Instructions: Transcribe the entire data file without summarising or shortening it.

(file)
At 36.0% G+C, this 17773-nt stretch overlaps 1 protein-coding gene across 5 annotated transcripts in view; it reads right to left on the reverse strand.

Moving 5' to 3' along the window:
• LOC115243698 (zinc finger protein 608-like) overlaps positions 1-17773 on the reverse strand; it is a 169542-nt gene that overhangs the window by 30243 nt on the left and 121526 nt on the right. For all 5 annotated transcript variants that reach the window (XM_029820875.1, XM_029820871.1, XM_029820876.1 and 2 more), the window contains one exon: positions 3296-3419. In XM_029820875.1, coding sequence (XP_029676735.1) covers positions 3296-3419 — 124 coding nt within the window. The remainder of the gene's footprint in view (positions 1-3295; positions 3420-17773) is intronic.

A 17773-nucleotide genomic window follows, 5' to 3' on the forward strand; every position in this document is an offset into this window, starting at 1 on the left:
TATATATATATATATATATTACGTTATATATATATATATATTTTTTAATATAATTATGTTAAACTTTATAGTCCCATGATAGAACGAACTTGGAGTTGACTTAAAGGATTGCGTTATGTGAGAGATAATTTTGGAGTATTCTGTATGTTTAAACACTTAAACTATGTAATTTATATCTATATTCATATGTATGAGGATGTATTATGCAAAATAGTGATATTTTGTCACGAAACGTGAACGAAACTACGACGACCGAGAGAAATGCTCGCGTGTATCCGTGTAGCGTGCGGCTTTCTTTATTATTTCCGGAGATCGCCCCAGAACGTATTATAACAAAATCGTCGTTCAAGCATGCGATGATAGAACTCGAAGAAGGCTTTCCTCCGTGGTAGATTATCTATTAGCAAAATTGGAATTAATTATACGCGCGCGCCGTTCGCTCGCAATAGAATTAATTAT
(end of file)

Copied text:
At 36.0% G+C, this 17773-nt stretch overlaps 1 protein-coding gene across 5 annotated transcripts in view; it reads right to left on the reverse strand.

Moving 5' to 3' along the window:
• LOC115243698 (zinc finger protein 608-like) overlaps positions 1-17773 on the reverse strand; it is a 169542-nt gene that overhangs the window by 30243 nt on the left and 121526 nt on the right. For all 5 annotated transcript variants that reach the window (XM_029820875.1, XM_029820871.1, XM_029820876.1 and 2 more), the window contains one exon: positions 3296-3419. In XM_029820875.1, coding sequence (XP_029676735.1) covers positions 3296-3419 — 124 coding nt within the window. The remainder of the gene's footprint in view (positions 1-3295; positions 3420-17773) is intronic.

A 17773-nucleotide genomic window follows, 5' to 3' on the forward strand; every position in this document is an offset into this window, starting at 1 on the left:
TATATATATATATATATATTACGTTATATATATATATATATTTTTTAATATAATTATGTTAAACTTTATAGTCCCATGATAGAACGAACTTGGAGTTGACTTAAAGGATTGCGTTATGTGAGAGATAATTTTGGAGTATTCTGTATGTTTAAACACTTAAACTATGTAATTTATATCTATATTCATATGTATGAGGATGTATTATGCAAAATAGTGATATTTTGTCACGAAACGTGAACGAAACTACGACGACCGAGAGAAATGCTCGCGTGTATCCGTGTAGCGTGCGGCTTTCTTTATTATTTCCGGAGATCGCCCCAGAACGTATTATAACAAAATCGTCGTTCAAGCATGCGATGATAGAACTCGAAGAAGGCTTTCCTCCGTGGTAGATTATCTATTAGCAAAATTGGAATTAATTATACGCGCGCGCCGTTCGCTCGCAATAGAATTAATTAT